Scorsese’s casts generally deliver top-shelf work, and this cast is no exception. You’ll come to see the leads, and we’ll get to them in a moment, but stay for a masterclass in supporting roles. The mighty Jesse Plemons shows up close to two hours in as a polite Texas investigator figuring out the complexities of the case. There’s also Brendan Fraser and John Lithgow as dueling attorneys, and musicians/actors Sturgill Simpson, Pete Yorn, and Jack White make memorable appearances.
Lily Gladstone has the least flashy role as Mollie, and in some ways, the most interesting. She’s wonderfully subtle, and her quiet asides in the Osage language and pointed glances carry more weight than a multiparagraph monologue. King is one of the best roles in Robert De Niro’s esteemed career. He’s allegedly pious, allegedly moral, and absolutely someone to whom the rules do not apply. De Niro doesn’t give us a Snidely Whiplash type of villain. Instead, King believes himself to be naturally above all those bothersome laws and conducts himself accordingly. Then there’s Leonardo DiCaprio as Ernest. I mean this in a genuinely complimentary way, but if you need an actor to play someone who’s not quite as smart as he thinks and is ultimately weak, you pay DiCaprio whatever he wants. Ernest is a little greedy, a little stupid, and someone who doesn’t have the strength to stand up to his uncle or stand by his wife. It’s a wonderfully nuanced performance, and DiCaprio shows us a world of layers.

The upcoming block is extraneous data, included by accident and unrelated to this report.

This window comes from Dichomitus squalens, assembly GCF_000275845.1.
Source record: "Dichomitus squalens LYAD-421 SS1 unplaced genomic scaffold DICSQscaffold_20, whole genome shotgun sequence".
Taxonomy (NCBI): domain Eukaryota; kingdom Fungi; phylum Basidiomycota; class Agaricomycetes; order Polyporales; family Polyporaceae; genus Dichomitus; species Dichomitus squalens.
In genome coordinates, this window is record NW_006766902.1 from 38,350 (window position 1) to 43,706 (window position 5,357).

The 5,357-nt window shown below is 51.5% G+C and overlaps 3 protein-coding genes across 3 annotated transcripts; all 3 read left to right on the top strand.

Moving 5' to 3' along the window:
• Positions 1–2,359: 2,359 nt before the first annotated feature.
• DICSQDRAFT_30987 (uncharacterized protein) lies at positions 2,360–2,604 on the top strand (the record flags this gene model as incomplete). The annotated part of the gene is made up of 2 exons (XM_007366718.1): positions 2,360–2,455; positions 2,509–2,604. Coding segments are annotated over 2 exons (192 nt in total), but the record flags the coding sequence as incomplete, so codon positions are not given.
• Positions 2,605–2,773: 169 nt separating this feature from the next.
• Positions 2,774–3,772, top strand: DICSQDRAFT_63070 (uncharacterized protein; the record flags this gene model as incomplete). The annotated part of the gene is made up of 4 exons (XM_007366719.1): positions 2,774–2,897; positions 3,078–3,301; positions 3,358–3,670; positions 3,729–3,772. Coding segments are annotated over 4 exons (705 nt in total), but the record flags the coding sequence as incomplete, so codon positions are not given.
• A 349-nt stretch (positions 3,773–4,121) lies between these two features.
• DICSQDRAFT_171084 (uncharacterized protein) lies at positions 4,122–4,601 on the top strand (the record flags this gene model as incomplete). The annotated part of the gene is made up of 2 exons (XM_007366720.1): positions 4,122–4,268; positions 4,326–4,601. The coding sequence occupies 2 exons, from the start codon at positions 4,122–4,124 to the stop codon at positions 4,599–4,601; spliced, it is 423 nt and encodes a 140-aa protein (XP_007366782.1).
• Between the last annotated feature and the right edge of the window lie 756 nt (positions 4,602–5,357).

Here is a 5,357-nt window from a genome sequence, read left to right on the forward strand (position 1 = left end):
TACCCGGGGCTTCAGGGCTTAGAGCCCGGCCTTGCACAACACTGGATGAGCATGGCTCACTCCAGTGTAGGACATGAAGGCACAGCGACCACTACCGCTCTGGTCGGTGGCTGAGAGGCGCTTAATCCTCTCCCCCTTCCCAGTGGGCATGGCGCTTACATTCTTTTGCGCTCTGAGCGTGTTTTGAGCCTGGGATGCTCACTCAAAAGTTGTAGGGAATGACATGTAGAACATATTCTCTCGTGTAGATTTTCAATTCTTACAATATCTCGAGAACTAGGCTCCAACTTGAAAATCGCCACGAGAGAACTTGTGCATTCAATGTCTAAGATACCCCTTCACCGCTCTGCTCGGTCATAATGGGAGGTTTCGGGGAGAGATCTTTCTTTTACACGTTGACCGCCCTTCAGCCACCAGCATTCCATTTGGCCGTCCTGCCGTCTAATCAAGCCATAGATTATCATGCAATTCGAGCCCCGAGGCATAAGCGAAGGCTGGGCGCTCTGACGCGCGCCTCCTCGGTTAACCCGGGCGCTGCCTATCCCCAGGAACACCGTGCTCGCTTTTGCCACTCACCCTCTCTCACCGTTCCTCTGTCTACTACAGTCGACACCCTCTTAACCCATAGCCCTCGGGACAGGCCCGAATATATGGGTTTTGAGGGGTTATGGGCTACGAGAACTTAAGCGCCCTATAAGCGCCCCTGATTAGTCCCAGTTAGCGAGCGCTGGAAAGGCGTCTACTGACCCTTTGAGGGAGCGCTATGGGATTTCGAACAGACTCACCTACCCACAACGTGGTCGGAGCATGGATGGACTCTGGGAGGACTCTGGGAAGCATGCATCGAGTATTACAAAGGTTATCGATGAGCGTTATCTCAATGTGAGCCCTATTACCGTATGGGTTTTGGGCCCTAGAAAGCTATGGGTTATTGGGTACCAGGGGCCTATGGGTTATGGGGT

Killers of the Flower Moon morphs from an examination of the Osage to a character piece about a feckless man to a crime thriller to a courtroom drama. Martin Scorsese, along with his talented crew and cast, has made a masterpiece. To be sure, there will be a cavalcade of idiotic takes on his film. Fifty years from now, only his film will matter.
*If you’re a Christian and you’re sending death threats or wishing harm upon another, spoiler alert: you’re not actually a Christian!